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The Second Circuit Court of Appeals has reinstated a prison sex abuse lawsuit brought by female prisoners against the New York Department of Correctional Services (DOCS) alleging that guards in the state's prisons violated prisoners' civil rights.
The court found that District Judge Kevin Duffy erred in dismissing the case, Amador v. Superintendents of Dep't of Corr. Servs, on the grounds that the plaintiffs lacked standing due to subsequent release.
Three of the remaining plaintiffs who have exhausted their administrative remedies through the Prison Litigation Reform Act (PLRA) will be permitted to proceed with their suit in federal court.
Under New York law, women entrusted to the custody of DOCS are deemed incapable of consent to sexual advances. The plaintiffs have accused prison guards within DOCS of rape and unwelcome touching. The Second Circuit found that three of the 13 women who appealed the lower court’s ruling had sufficiently exhausted the PLRA remedies that were available to them, and returned those cases to the district court.
The Sex Crimes Unit receives more than 200 complaints of sexual misconduct every year. According to the complaint, it is DOCS’ standard practice to refer such complaints to the Inspector General for investigation, whether initiated by formal grievance or informal complaint. DOCS’ ensuing response is alleged to be inadequate by failing to initiate an investigation in a timely manner, failing to adequately investigate and credit inmate complaints, failing to maintain confidentiality, and failing to address any substantiated allegations meaningfully.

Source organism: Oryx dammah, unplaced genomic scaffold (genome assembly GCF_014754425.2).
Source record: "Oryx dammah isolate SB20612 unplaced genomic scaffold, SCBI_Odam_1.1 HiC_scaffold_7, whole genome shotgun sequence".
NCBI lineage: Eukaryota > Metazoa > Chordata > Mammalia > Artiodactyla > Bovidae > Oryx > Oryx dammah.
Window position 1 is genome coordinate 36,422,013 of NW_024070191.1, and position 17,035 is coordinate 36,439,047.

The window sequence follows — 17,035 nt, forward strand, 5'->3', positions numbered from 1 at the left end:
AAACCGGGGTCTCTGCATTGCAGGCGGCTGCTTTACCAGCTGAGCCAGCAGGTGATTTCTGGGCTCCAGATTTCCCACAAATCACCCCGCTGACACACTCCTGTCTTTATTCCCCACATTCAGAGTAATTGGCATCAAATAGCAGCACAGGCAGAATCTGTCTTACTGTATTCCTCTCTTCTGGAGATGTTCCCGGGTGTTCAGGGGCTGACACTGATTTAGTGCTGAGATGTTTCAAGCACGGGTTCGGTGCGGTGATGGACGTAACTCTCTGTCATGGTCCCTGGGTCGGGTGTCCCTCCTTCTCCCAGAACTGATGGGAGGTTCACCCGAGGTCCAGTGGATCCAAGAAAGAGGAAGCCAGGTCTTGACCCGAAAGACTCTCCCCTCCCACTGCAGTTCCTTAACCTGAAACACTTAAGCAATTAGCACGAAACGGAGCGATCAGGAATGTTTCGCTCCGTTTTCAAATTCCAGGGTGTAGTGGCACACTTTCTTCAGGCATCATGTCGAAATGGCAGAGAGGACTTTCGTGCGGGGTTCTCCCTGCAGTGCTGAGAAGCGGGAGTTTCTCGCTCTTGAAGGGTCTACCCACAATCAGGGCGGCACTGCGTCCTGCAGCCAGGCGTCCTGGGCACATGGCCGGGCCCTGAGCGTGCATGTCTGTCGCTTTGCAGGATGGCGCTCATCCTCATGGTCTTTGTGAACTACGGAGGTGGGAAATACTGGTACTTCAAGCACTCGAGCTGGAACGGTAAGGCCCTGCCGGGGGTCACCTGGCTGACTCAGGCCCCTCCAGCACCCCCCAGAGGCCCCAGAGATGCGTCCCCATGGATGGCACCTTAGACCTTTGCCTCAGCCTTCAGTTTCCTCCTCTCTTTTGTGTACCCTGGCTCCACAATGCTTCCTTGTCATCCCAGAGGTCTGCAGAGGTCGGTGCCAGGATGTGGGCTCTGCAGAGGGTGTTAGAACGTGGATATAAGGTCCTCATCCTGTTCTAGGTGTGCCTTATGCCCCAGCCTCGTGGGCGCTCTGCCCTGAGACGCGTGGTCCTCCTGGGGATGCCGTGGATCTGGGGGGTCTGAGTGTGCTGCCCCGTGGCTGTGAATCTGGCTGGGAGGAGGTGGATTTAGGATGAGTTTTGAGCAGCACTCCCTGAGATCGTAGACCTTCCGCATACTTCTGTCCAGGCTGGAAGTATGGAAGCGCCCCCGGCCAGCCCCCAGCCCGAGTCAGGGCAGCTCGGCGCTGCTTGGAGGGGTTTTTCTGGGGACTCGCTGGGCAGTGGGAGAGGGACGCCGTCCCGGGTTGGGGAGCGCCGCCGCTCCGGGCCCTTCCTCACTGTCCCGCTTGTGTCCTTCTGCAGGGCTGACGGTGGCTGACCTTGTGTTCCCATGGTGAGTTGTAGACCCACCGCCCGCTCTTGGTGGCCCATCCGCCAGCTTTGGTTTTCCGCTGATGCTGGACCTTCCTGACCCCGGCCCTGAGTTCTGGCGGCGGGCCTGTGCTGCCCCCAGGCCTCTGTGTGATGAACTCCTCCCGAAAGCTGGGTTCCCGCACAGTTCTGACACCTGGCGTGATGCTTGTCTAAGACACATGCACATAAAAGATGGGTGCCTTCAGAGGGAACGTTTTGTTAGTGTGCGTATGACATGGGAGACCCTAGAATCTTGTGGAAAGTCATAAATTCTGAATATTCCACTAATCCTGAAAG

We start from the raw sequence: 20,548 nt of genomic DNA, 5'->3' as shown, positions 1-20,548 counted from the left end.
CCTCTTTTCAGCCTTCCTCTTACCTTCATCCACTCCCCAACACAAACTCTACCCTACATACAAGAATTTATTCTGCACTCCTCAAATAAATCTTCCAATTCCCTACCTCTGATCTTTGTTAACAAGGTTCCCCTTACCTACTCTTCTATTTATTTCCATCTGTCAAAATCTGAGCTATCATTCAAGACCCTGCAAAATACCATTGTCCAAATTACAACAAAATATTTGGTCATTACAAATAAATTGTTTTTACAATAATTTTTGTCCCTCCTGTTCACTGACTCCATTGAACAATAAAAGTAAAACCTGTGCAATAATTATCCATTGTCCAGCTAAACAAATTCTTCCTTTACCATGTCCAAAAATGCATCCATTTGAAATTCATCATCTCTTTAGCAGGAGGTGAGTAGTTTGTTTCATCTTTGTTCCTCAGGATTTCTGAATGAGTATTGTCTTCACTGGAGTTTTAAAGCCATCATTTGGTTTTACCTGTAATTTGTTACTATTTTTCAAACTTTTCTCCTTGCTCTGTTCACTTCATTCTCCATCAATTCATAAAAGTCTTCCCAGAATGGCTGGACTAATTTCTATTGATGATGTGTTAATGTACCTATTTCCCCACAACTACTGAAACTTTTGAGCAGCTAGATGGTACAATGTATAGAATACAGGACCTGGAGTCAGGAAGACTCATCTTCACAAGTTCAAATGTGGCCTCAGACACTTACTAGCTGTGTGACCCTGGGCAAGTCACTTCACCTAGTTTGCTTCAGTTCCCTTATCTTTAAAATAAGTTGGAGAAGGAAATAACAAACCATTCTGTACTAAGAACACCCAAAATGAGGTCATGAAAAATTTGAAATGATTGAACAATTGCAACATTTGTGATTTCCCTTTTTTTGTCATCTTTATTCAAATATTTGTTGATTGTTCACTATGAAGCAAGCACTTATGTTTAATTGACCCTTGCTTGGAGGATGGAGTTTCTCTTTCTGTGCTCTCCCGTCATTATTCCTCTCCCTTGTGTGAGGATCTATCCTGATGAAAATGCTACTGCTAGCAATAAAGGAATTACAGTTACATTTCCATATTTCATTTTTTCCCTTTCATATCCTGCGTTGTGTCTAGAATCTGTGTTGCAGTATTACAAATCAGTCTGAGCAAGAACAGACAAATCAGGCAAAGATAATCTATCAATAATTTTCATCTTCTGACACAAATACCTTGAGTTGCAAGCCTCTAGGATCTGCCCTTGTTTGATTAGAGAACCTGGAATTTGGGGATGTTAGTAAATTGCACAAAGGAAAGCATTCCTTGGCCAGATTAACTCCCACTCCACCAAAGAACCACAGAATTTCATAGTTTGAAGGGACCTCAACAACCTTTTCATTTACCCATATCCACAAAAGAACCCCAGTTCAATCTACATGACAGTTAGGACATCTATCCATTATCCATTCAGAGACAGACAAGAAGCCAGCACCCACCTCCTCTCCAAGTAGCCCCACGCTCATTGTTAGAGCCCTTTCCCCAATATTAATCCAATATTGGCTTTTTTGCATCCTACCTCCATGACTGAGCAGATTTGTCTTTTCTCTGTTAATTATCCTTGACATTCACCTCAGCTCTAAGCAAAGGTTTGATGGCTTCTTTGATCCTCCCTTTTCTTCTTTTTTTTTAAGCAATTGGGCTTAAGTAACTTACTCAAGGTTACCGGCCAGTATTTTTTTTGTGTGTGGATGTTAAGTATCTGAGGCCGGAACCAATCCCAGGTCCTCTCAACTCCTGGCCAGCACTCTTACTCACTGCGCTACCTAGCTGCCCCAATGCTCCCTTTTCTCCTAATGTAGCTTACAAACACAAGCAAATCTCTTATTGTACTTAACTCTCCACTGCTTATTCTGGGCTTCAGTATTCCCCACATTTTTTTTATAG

Dori Lewis, the lead plaintiffs’ attorney on the case, said that a guard at the Taconic Correctional Facility in Westchester County has been charged again with raping an inmate; he was acquitted of similar charges in 2003 but continued supervising female prisoners. The guard, Frederick Brenyah, pleaded not guilty to the recent rape charge, and has been suspended from his prison job since his arrest in September 2010. Corrections officials tried to fire him after his 2003 acquittal but an arbitrator returned him to work pursuant to his union contract, reports The Wall Street Journal.
The case will now go back to the U.S. District Court in Manhattan, which will determine whether the prison sex abuse lawsuit should proceed as a class-action suit on behalf of some 2,200 current prisoners, as well as future inmates. The district court will also examine whether DOCS should take better protective measures. Inmates who have still have PLRA remedies available in the matter must continue to pursue their claims through the PLRA.
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